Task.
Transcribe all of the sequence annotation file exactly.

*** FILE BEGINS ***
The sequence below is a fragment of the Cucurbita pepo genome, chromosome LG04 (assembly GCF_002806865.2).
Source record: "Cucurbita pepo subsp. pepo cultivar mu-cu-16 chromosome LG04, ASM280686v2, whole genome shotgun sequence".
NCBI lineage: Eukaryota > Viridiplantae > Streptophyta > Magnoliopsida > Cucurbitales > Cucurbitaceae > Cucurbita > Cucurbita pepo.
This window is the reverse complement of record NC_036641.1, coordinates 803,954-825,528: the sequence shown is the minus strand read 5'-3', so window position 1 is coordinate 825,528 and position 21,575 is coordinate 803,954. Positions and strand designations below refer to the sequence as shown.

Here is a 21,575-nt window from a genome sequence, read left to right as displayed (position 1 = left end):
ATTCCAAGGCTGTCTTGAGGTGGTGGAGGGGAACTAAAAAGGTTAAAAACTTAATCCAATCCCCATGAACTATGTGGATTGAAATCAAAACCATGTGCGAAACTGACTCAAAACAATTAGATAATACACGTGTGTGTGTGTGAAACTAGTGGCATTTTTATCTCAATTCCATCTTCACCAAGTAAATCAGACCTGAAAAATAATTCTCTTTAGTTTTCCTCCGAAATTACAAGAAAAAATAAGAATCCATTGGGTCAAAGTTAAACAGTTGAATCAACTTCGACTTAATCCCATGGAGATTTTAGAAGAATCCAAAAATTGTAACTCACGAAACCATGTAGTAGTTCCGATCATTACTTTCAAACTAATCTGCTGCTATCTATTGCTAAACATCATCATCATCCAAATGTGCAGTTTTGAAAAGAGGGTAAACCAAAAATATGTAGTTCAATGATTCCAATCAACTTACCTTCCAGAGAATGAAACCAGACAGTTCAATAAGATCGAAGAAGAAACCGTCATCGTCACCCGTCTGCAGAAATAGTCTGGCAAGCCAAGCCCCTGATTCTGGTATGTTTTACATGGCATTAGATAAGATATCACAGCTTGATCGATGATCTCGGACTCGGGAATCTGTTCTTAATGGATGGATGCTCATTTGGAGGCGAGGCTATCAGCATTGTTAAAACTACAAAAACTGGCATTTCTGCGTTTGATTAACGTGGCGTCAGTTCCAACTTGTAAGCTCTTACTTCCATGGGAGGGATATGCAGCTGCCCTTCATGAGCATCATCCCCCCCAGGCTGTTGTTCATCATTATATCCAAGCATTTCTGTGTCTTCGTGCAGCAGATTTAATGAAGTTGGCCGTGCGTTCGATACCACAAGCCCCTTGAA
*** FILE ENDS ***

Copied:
The sequence below is a fragment of the Cucurbita pepo genome, chromosome LG04 (assembly GCF_002806865.2).
Source record: "Cucurbita pepo subsp. pepo cultivar mu-cu-16 chromosome LG04, ASM280686v2, whole genome shotgun sequence".
NCBI lineage: Eukaryota > Viridiplantae > Streptophyta > Magnoliopsida > Cucurbitales > Cucurbitaceae > Cucurbita > Cucurbita pepo.
This window is the reverse complement of record NC_036641.1, coordinates 803,954-825,528: the sequence shown is the minus strand read 5'-3', so window position 1 is coordinate 825,528 and position 21,575 is coordinate 803,954. Positions and strand designations below refer to the sequence as shown.

Here is a 21,575-nt window from a genome sequence, read left to right as displayed (position 1 = left end):
ATTCCAAGGCTGTCTTGAGGTGGTGGAGGGGAACTAAAAAGGTTAAAAACTTAATCCAATCCCCATGAACTATGTGGATTGAAATCAAAACCATGTGCGAAACTGACTCAAAACAATTAGATAATACACGTGTGTGTGTGTGAAACTAGTGGCATTTTTATCTCAATTCCATCTTCACCAAGTAAATCAGACCTGAAAAATAATTCTCTTTAGTTTTCCTCCGAAATTACAAGAAAAAATAAGAATCCATTGGGTCAAAGTTAAACAGTTGAATCAACTTCGACTTAATCCCATGGAGATTTTAGAAGAATCCAAAAATTGTAACTCACGAAACCATGTAGTAGTTCCGATCATTACTTTCAAACTAATCTGCTGCTATCTATTGCTAAACATCATCATCATCCAAATGTGCAGTTTTGAAAAGAGGGTAAACCAAAAATATGTAGTTCAATGATTCCAATCAACTTACCTTCCAGAGAATGAAACCAGACAGTTCAATAAGATCGAAGAAGAAACCGTCATCGTCACCCGTCTGCAGAAATAGTCTGGCAAGCCAAGCCCCTGATTCTGGTATGTTTTACATGGCATTAGATAAGATATCACAGCTTGATCGATGATCTCGGACTCGGGAATCTGTTCTTAATGGATGGATGCTCATTTGGAGGCGAGGCTATCAGCATTGTTAAAACTACAAAAACTGGCATTTCTGCGTTTGATTAACGTGGCGTCAGTTCCAACTTGTAAGCTCTTACTTCCATGGGAGGGATATGCAGCTGCCCTTCATGAGCATCATCCCCCCCAGGCTGTTGTTCATCATTATATCCAAGCATTTCTGTGTCTTCGTGCAGCAGATTTAATGAAGTTGGCCGTGCGTTCGATACCACAAGCCCCTTGAA